Davidson's view in "MEs" is that he can simultaneously hold that metaphysically speaking intentional states and causes just are identical with neural states and causes (or, intentional properties supervene on neural properties), and meaning holism, the view that parts of language have meaning (are interpretable)only within a larger context of an entire language and the web of intentional states that are also being attributed to a particular person. Thus the "anomalous" part is that there can be, according to this "anomalous monism," no "psychophysical laws," nomological rules for mapping back from the neural processes to the intentional processes.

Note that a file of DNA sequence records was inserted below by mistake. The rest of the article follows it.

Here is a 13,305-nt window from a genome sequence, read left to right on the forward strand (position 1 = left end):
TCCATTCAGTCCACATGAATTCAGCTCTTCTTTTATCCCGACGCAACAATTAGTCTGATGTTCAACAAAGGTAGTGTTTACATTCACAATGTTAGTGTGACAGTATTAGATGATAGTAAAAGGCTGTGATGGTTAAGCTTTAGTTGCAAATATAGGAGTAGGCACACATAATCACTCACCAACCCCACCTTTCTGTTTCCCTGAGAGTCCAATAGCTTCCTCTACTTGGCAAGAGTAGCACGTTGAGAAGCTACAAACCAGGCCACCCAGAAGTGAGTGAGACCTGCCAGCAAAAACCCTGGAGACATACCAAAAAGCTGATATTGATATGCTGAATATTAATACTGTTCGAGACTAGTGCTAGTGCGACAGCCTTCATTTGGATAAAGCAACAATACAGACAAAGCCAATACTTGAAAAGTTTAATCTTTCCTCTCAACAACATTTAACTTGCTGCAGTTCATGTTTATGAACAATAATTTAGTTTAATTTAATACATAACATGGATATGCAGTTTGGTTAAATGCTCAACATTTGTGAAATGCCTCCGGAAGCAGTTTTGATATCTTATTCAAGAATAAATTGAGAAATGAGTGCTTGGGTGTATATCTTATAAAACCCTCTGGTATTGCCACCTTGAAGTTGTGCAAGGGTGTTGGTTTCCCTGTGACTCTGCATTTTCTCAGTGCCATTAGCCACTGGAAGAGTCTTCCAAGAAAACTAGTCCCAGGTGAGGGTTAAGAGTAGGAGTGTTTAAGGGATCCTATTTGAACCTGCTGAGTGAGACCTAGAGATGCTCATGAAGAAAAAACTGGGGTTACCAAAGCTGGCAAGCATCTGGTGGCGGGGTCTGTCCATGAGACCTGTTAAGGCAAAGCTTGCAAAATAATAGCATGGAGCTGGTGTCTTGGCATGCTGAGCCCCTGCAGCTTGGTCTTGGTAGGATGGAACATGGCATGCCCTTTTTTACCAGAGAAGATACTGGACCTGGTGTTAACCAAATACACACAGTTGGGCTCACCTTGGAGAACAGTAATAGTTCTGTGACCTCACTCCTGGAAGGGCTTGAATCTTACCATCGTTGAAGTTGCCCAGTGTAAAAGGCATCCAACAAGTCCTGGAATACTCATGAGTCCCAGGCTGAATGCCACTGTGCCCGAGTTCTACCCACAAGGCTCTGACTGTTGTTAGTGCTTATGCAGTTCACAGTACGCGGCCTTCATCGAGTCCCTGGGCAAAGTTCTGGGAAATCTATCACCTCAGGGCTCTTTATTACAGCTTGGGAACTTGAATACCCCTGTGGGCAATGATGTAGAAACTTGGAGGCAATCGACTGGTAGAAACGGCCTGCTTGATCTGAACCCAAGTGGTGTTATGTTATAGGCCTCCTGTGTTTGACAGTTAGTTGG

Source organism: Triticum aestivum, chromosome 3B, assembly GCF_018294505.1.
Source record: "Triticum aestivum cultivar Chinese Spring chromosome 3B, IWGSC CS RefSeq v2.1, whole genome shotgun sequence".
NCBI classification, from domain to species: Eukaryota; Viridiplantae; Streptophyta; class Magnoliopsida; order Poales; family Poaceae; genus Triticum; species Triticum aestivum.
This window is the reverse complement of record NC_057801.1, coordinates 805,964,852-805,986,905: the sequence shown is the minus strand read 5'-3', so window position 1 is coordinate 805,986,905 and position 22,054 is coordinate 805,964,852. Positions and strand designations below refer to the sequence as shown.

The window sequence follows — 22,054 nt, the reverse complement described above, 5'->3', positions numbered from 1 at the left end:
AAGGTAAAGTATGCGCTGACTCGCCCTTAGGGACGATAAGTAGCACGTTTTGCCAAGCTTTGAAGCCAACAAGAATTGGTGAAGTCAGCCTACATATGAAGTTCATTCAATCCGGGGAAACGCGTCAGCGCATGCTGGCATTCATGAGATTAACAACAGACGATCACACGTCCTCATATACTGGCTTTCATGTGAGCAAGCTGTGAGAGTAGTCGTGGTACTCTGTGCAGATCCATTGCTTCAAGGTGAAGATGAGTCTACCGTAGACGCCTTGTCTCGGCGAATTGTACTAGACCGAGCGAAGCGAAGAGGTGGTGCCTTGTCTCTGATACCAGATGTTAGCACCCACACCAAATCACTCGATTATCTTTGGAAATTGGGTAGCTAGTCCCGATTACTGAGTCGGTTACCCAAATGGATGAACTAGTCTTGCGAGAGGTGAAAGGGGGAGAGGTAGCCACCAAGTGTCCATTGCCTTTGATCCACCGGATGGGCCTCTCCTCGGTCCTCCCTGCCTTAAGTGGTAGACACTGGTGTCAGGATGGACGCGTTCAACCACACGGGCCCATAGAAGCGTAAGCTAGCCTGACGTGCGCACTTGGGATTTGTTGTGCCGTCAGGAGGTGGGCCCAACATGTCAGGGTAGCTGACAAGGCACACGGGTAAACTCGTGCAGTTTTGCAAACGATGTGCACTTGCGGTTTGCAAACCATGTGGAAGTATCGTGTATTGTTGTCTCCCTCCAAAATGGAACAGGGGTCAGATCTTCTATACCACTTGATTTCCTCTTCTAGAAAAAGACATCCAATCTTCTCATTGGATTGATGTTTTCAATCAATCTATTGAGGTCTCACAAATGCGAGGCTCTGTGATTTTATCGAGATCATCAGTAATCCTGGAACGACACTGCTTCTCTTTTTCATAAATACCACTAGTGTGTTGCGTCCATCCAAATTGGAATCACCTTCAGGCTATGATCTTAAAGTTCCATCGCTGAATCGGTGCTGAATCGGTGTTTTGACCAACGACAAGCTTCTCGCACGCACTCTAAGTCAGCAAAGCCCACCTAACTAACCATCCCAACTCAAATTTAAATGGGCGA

Thus brain states, according to Davidson, just are intentional states under a different description (and I see where Kevin picks up on the Spinozistic side of this). This is precisely the view that Wittgenstein opposes. Davidson locates all of the causal power in the linguistic and logical relations between propositional attitudes (beliefs, desires, etc.). These attitudes are individuated in terms of their propositional content. This is sometimes called a "sentential" model of mental representation, involving as it does sentences, understood as tokens of propositions, in the head. It's more useful to call it a formal model: formal representation and supervenience on physical processes go together. This intentional realist camp includes Descartes, Kant, Chomsky, and Fodor as well as Davidson.